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Another Rights Group Condemns Afghan Muzzling Of Media

The government of President Karzai (in file photo) is coming under criticism over the media directive (epa) June 22, 2006 (RFE/RL) -- Human Rights Watch (HRW) today urged the Afghan government to revoke immediately a recent directive restricting the freedom of the press to report on violence and other things that might weigh on public opinion.

HRW says in a statement posted on its website that the directive -- distributed by Afghanistan's intelligence agency, the National Security Directorate -- demands that media outlets "ban or restrict broadcasting those materials which deteriorate the morale of the public, cause security problems and which are against the national interest."

The group claims Afghan journalists have called the directive a form of intimidation and predicted it would have a deleterious effect on reporting.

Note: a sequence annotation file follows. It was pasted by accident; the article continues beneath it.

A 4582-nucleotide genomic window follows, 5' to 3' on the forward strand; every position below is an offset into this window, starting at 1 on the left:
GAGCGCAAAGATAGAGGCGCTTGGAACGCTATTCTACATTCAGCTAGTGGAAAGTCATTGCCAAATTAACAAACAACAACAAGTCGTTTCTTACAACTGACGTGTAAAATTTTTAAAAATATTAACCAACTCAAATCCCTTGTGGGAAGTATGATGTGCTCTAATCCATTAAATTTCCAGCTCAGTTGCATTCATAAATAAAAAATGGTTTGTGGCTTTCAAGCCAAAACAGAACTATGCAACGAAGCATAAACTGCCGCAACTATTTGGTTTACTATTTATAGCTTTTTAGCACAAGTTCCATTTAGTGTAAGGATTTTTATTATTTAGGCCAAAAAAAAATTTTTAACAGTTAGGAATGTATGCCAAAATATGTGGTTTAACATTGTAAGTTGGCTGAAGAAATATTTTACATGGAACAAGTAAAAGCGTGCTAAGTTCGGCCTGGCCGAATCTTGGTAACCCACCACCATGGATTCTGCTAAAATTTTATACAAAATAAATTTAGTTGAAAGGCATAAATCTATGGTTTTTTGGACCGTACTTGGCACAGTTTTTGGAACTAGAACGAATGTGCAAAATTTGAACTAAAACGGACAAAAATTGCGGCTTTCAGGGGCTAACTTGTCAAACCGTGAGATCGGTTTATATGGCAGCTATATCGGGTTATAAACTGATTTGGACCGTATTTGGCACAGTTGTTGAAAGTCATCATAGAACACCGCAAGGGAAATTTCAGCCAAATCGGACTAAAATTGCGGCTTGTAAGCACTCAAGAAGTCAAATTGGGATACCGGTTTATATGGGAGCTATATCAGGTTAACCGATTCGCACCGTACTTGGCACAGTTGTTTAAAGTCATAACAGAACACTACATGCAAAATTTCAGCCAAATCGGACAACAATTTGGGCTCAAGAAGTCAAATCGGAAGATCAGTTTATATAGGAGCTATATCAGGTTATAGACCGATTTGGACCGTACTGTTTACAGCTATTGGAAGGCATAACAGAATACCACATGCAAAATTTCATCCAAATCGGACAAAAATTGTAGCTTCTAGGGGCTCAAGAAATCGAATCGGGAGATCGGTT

On June 20, Paris-based Reporters Without Borders voiced its "dismay" at the Afghan government's perceived efforts to "impose censorship and self-censorship about the security situation and the presence of foreign troops."

In a statement posted on its website, Reporters Without Borders said it is "absolutely outrageous" that the Afghan authorities would tell the privately owned media what to say and write.

AFP reported that the 24-point directive sets out no penalties for failing to comply.

President Hamid Karzai's office defended the move, reportedly telling AFP that the government simply "requested the local media organizations in Afghanistan to refrain from glorifying terrorism, or giving terrorists a platform."